Defibrotide, a simple strand polydeoxyribonucleotide of mammalian origin with a molecular weight of 20,000 daltons, given intravenously to the rabbit before and after production of left ventricular infarction, prevents the alteration of the contractile response to postsynaptic adrenergic stimulation tested in isolated perfused heart preparations 3 days after coronary artery occlusion. According to the dose-response curves for isoproterenol and tyramine, left ventricular dP/dtmax was significantly depressed in infarcted hearts, whereas the dose-response curve for the inotropic effect of phenylephrine was markedly enhanced. These alterations were prevented by pretreatment of the rabbits with defibrotide (32 mg/kg/h i.v. for 6 h). In fact the potency ratios, calculated from the dose-response curves related to dP/dtmax of isoproterenol, tyramine, and phenylephrine in infarcted and control hearts excised from defibrotide treated and shamoperated rabbits, are nearly 1. The observed alterations in myocardial contractility in infarcted hearts seem to be specific for postsynaptic α and β-adrenoceptors since the dose-response curve of left ventricular dP/dtmax for histamine is not different from control. The results obtained with defibrotide reflect the ability of this substance to protect the myocardial tissue from ischemic damage: this is also supported by the capacity of defibrotide (8 mg/kg/h i.v. for 6.5 h) to prevent the reduction of CPK-activity in the infarcted ventricle. Finally, we suggest that the observed beneficial effect of defibrotide in rabbit heart may also be explained by the antithrombotic effect of this substance, which is based on its profibrinolytic activity and PGI2-release.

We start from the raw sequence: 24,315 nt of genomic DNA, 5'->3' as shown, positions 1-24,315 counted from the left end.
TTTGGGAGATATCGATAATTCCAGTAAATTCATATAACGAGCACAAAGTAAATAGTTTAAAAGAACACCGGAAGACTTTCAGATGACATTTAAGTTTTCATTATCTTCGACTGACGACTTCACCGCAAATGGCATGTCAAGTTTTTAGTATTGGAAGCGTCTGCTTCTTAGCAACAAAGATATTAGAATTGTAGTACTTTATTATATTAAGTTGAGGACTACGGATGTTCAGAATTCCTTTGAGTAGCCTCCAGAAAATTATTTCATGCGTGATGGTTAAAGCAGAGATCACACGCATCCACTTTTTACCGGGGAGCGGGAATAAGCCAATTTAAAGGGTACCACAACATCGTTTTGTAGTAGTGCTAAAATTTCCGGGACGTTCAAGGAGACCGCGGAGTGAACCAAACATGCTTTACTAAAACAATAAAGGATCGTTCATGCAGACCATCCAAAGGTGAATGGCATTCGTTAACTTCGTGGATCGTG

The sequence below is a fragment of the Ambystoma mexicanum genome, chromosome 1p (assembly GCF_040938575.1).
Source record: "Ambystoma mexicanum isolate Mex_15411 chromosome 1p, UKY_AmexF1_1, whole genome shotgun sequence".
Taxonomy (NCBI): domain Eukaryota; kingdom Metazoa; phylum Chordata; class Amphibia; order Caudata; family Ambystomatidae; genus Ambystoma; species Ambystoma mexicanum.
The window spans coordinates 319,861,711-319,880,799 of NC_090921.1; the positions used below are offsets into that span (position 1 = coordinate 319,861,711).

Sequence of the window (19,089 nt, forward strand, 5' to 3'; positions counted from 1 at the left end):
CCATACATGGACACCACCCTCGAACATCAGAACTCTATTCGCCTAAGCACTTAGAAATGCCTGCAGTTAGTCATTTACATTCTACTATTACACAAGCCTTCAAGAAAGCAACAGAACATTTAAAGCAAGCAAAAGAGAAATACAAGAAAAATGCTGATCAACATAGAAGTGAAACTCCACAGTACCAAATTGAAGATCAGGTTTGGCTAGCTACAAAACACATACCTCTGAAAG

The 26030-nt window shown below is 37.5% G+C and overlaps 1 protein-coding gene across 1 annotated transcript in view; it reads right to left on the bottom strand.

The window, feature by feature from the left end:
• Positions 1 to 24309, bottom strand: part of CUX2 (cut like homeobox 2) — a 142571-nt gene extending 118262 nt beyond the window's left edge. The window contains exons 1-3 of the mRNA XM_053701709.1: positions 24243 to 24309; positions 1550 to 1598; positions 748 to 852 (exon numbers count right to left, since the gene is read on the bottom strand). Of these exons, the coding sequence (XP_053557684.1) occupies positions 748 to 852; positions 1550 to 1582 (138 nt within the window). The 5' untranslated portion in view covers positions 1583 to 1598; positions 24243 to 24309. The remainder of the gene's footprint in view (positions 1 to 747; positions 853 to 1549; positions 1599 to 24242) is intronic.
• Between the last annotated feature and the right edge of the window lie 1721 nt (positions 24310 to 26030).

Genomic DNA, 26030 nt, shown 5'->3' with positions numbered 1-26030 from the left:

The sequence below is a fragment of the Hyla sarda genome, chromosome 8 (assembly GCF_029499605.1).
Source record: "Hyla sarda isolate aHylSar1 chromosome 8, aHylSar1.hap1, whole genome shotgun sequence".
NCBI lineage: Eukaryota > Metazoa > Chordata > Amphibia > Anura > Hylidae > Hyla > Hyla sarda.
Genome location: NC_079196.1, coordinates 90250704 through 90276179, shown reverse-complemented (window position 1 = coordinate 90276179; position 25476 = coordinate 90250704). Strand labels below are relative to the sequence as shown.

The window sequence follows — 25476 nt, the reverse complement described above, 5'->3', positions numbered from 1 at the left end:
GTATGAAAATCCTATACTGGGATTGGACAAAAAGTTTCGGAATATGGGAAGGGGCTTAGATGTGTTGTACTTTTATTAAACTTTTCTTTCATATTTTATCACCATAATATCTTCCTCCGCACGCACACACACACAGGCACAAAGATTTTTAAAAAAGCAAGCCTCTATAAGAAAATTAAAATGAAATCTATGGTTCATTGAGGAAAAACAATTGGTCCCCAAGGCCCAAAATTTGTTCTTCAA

|Number of pages||6|
|Journal||Journal of Cardiovascular Pharmacology|
|Publication status||Published - 1986|
- Beta- and alpha-adrenoceptors
- Myocardial infarction
ASJC Scopus subject areas
- Cardiology and Cardiovascular Medicine